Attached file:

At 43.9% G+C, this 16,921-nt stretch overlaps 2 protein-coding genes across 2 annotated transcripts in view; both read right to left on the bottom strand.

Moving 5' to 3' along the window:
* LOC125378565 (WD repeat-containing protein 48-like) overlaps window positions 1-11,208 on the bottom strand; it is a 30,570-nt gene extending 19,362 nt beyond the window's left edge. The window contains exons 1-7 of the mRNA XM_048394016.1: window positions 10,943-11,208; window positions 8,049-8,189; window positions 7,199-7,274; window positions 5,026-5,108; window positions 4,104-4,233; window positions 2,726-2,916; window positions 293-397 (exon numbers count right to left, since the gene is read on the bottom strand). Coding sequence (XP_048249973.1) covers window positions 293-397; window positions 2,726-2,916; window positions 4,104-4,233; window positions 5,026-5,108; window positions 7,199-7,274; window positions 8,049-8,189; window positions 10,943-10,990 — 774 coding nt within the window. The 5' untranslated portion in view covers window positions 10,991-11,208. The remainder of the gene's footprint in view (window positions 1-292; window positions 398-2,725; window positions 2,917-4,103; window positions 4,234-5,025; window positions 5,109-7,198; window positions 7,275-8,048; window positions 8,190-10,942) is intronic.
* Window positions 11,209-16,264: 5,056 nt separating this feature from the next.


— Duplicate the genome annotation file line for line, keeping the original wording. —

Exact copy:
At 43.9% G+C, this 16,921-nt stretch overlaps 2 protein-coding genes across 2 annotated transcripts in view; both read right to left on the bottom strand.

Moving 5' to 3' along the window:
* LOC125378565 (WD repeat-containing protein 48-like) overlaps window positions 1-11,208 on the bottom strand; it is a 30,570-nt gene extending 19,362 nt beyond the window's left edge. The window contains exons 1-7 of the mRNA XM_048394016.1: window positions 10,943-11,208; window positions 8,049-8,189; window positions 7,199-7,274; window positions 5,026-5,108; window positions 4,104-4,233; window positions 2,726-2,916; window positions 293-397 (exon numbers count right to left, since the gene is read on the bottom strand). Coding sequence (XP_048249973.1) covers window positions 293-397; window positions 2,726-2,916; window positions 4,104-4,233; window positions 5,026-5,108; window positions 7,199-7,274; window positions 8,049-8,189; window positions 10,943-10,990 — 774 coding nt within the window. The 5' untranslated portion in view covers window positions 10,991-11,208. The remainder of the gene's footprint in view (window positions 1-292; window positions 398-2,725; window positions 2,917-4,103; window positions 4,234-5,025; window positions 5,109-7,198; window positions 7,275-8,048; window positions 8,190-10,942) is intronic.
* Window positions 11,209-16,264: 5,056 nt separating this feature from the next.